‘It’s breaking down the royal icing,’ said Christine Flinn, a cake decorator from Cheshire. Photograph: Graeme Robertson for the Guardian
New formula provokes outrage, with cake decorators saying they will have to abandon product because introduction of maize starch is making icing ‘grainy’.
Forget soggy baked alaskas and stolen custard. The latest scandal in British baking is far more serious than a mere television competition.
The sugar manufacturer Tate & Lyle has provoked outrage among high-end cake decorators by changing the recipe of its icing sugar, making it, experts say, almost impossible to use for intricate designs.
Bakers have called on the company to restore the original formula or risk losing sales.
The sugar scandal began when Tate & Lyle decided to stop using E341, also known as tricalcium phosphate, as an anti-caking agent " that is, to prevent the formation of lumps " and switch to maize starch instead.
Christine Flinn, a cake decorator from Cheshire, said she had been forced to abandon the product. "The butter icing becomes extremely grainy," she said. "It looks disgusting and so it's not something you'd want to give to customers. The glac"é icing has no gloss whatsoever. Maize starch contains fat, but fat and royal icing don't go together, so it's breaking down the royal icing."
The company said it switched from E341 to maize starch because it meant the sugar lasts longer.
Bakers complained on social media about the change when it was made in January, but despite being told that the company would reconsider its recipe, Tate& Lyle has now confirmed that the maize starch will stay. Writing on the British Sugarcraft Guild Facebook page, one user, Sam Harrison, wrote: "My buttercream is going to firm and gritty, not smooth and fluffy like normal."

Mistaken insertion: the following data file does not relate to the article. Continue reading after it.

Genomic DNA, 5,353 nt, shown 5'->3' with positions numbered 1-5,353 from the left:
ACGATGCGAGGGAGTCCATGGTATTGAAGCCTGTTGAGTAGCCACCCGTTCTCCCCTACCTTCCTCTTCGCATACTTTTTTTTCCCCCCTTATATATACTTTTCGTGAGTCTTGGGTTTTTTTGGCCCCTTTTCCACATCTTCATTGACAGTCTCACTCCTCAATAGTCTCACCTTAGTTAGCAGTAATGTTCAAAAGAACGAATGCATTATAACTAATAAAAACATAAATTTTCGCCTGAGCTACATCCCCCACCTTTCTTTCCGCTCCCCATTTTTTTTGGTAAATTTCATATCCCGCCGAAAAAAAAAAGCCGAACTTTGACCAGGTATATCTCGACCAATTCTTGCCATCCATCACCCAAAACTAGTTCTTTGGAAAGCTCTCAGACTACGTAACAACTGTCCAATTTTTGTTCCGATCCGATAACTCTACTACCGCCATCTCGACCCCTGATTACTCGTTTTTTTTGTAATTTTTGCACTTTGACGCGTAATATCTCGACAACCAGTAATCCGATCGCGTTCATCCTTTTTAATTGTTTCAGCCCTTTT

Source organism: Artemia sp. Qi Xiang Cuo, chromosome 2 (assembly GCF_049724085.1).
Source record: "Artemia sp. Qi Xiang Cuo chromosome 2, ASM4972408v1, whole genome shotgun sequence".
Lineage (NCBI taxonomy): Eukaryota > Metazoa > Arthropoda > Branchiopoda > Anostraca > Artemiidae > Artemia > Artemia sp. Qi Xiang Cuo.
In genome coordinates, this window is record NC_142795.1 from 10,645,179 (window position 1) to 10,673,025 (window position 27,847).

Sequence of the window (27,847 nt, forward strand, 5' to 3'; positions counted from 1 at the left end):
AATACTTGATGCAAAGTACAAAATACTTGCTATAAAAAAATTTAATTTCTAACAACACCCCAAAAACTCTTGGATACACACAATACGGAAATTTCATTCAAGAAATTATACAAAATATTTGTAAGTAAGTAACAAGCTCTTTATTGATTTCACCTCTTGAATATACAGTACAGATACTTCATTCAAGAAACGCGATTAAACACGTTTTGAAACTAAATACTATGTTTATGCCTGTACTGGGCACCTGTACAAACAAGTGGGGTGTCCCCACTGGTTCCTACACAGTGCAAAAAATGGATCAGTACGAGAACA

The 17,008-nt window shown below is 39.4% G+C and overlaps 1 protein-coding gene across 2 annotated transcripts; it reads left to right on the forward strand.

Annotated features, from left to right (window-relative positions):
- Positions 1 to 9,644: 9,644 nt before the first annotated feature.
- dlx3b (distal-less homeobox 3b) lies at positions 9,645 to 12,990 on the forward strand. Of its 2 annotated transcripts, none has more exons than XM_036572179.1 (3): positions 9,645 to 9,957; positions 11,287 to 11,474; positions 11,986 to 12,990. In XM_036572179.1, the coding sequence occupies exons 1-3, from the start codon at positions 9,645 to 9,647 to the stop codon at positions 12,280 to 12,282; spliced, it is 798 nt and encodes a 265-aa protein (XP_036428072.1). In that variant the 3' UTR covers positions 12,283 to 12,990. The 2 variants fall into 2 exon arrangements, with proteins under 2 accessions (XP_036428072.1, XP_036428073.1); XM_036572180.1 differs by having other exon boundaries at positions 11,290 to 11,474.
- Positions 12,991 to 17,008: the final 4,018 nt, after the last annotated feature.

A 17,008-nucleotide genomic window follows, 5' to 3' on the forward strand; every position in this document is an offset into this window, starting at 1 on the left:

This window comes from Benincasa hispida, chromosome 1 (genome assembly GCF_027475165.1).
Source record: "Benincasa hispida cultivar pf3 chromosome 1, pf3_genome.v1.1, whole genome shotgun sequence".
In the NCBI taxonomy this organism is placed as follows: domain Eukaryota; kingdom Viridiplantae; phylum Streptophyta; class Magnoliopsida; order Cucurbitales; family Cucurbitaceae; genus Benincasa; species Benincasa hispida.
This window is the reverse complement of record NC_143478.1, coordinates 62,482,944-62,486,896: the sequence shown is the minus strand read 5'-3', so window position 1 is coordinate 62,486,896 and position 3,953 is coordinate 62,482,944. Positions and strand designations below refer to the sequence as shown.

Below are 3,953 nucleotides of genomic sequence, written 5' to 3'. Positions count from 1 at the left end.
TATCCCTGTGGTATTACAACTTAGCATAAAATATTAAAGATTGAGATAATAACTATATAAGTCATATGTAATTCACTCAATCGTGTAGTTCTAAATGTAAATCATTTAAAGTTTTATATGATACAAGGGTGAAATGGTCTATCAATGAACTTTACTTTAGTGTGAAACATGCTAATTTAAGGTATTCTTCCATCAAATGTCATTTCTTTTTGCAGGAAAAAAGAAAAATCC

Katherine Moloney complained: "I assumed it had been left out and got damp or something, it just would not sieve." Siyana Sibson added: "Buttercream feels gritty and tried to make it silky by adding more butter but even that didn't work! Will have to change the brand I'm afraid. Such a shame."
Jane Hatton, a bakery trainer and lecturer at the National Bakery School at London South Bank University, said the change in recipe would mostly affect professional bakers. "With royal icing " which is egg whites and icing sugar " you need your sugar to be as pure as possible because of the piping you're doing," she said. "The maize will give it a shortening effect, so it doesn't have the ability of doing the very fine work. It dries out."
Hatton added that home bakers should not be put off by the news. "It starts getting a bit confusing if you start telling the public: "Oh it's all gone wrong now, you can't use it.' Most people will be able to handle it for what they want at a domestic level.
"If at an industrial level we're doing 20 wedding cakes a week in royal icing, it's different " we would want our icing right and we'd give [suppliers] a specification for how we want our icing."
A spokesman for Tate & Lyle Sugars said that the original recipe would still be available to a small number of professional bakers.
"We continue to fulfil orders of icing sugar with E341 anti-caking agent to a small number of our manufacturing customers in circumstances where their compliance with ingredient labelling requirements would make a mid-contract ingredient change extremely difficult."
He added that the decision to use maize starch was taken after "both in-house and external testing showed that maize starch greatly reduces the possibility of caking when icing sugar has been stored in less than ideal conditions, and therefore improves the sugar's keeping qualities".
Tate & Lyle confirmed it had carried out additional tests after the new recipe was introduced and said that the results suggested that the product was of a higher quality.
"The results indicated no detrimental performance issues as a result of the change from TCP to maize starch." it said. "In fact the end user's experience should be optimised by the delivery of a more consistent and lump-free icing sugar."